India’s strategic practice is by comparison no less contradictory. While preaching the developing world’s mantras of state sovereignty and non-intervention at the UN, India has frequently used force in neighboring states to achieve political objectives. The history of India’s interventions, actual and planned, include East Pakistan, Sri Lanka, Seychelles, the Maldives, and Mauritius. As India’s security perimeter expands beyond the subcontinent, it is quite possible that its neighborhood approach to peace operations will extend abroad as well. The increase in the number of evacuation of overseas citizens, including some foreign nationals, in Yemen (2015) and South Sudan (2016) also reflects India’s bid for a larger security role.
Despite these impediments, the EU and India have greater strategic common ground to build on than many realize. Both consider effective states to be critical for sustainable, peaceful political orders, and have a shared focus on development and institution building as priorities for structural conflict prevention and post-conflict peacebuilding. Based on their own domestic examples, both promote democratic mechanisms to help societies solve conflicts peacefully.
Having played in different leagues until very recently, the EU and India have limited experience of some practical collaboration even in Afghanistan, where Indian and European strategic interests converge the most. Europe is heavily involved in the stabilization of Iraq and the fight against the ‘Islamic State’, and if the beginnings of a sustainable transition to stability were to emerge in Syria or Yemen, Europe would be a huge player in either country – right next door to the Gulf where India seeks oil and gas resources and protection of its diaspora. War and instability in East Africa and along the coast of the Indian Ocean threaten Indian investments (e.g., in South Sudanese oil) and overwhelm Europe’s ability to cope with migration. Growing instability in superficially stable but dangerously brittle authoritarian countries like Ethiopia are serious concerns for both Europe and India. None of these crises, wars, and potential future threats are likely to diminish in the near to mid-term future, and the awareness and political will not to be blindsided by their ramifications is likely to grow, in European capitals as much as Delhi.
In the military realm, Europe has begun to make limited but substantial contributions even to the most difficult UN peacekeeping operations in Mali. As European nations like Germany start recognizing the strategic importance of peace and security in Africa and the key role that UN peace operations can play in achieving these goals, there will be more opportunities for Indian and European forces to work together on the ground. Especially as Germany steps up engagement with regional partners, Germany should consider partnering with India, which has long-developed regional ties, substantial presence through UN missions, and a recent but significant increase in overseas assistance.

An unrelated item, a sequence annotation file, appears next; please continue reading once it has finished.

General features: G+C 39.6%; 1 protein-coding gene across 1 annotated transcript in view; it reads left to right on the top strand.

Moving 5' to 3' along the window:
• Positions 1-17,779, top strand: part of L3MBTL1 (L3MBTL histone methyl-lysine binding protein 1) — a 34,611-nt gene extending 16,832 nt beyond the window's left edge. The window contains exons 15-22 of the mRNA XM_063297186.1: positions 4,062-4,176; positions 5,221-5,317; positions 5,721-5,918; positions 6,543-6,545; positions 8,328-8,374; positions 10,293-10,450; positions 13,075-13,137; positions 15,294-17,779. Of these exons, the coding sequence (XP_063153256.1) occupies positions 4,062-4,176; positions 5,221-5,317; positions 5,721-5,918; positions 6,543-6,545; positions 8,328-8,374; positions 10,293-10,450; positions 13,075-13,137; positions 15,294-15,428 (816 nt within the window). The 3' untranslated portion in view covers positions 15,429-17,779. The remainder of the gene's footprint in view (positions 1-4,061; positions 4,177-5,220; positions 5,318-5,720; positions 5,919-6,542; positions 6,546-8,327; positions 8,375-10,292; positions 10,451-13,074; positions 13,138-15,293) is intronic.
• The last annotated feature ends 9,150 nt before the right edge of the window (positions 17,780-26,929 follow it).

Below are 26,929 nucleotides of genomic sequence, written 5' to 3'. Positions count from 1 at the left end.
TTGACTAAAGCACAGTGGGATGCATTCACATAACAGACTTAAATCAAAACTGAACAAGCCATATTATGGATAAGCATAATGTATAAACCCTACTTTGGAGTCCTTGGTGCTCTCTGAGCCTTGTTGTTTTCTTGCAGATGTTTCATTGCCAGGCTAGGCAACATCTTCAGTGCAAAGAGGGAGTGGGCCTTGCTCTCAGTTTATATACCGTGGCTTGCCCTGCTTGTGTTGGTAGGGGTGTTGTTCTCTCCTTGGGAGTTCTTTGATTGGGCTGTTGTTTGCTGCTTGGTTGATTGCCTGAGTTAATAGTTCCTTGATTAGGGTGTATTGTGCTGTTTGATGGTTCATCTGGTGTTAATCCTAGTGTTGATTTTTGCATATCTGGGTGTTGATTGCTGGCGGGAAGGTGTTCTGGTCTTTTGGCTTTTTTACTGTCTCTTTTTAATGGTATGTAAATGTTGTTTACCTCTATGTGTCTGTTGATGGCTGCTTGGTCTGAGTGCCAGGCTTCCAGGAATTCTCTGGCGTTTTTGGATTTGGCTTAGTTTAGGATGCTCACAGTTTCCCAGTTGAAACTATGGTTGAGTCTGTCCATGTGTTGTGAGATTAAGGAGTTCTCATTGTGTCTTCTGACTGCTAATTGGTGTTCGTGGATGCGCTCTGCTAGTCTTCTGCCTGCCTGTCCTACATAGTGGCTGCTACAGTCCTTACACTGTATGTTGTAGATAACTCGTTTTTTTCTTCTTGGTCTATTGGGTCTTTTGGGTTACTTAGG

Without a history of close partnership, EU and India will need to build practical joint experience on all levels, including policy-level collaboration on mandates and framework diplomacy, as well as operational and tactical interoperability in both training situations and real operations. This can start with already agreed-upon initiatives within the EU-India Joint Action Plan on joint trainings and personnel exchanges, focusing on likely scenarios for side-by-side deployments and covering both civilian and military personnel from UN peacekeeping operations in places like South Sudan or the Middle East/West Africa to diplomacy and institution building in Afghanistan. The two can also develop practical joint projects for training and assistance to third parties. India and US recently agreed to provide training to African Union troops. Something similar can also be explored both with the EU and its member states. Similarly, Indian civilian deployment in CSDP operations, including security experts, police, and justice officials, could be a useful and politically attractive option to boost collaboration. There is similar scope of collaboration within electoral, parliamentary, and legal assistance projects or missions including election observers, especially where India is already involved as a donor or is interested in increasing engagement. Within UN missions, the EU and India could also collaborate on the implementation of UN Resolution 1325 on women, peace and security. It is in the interest of important member states like Germany to push for a greater engagement.
Ultimately, to play a larger and effective role in crisis management and peacebuilding, the EU and India can prove to be valuable partners for each other. In order to unlock this potential however, both will need to quickly learn to navigate each other’s byzantine institutions and political sensitivities, and build a truly strategic partnership.
Dr. Garima Mohan is a project manager at the Global Public Policy Institute (GPPi) in Berlin. This article is a shorter version of a policy paper, co-written with Philipp Rotmann and produced by GPPi and Carnegie India as part of the EU-India Policy Dialogues On Global Governance & Security.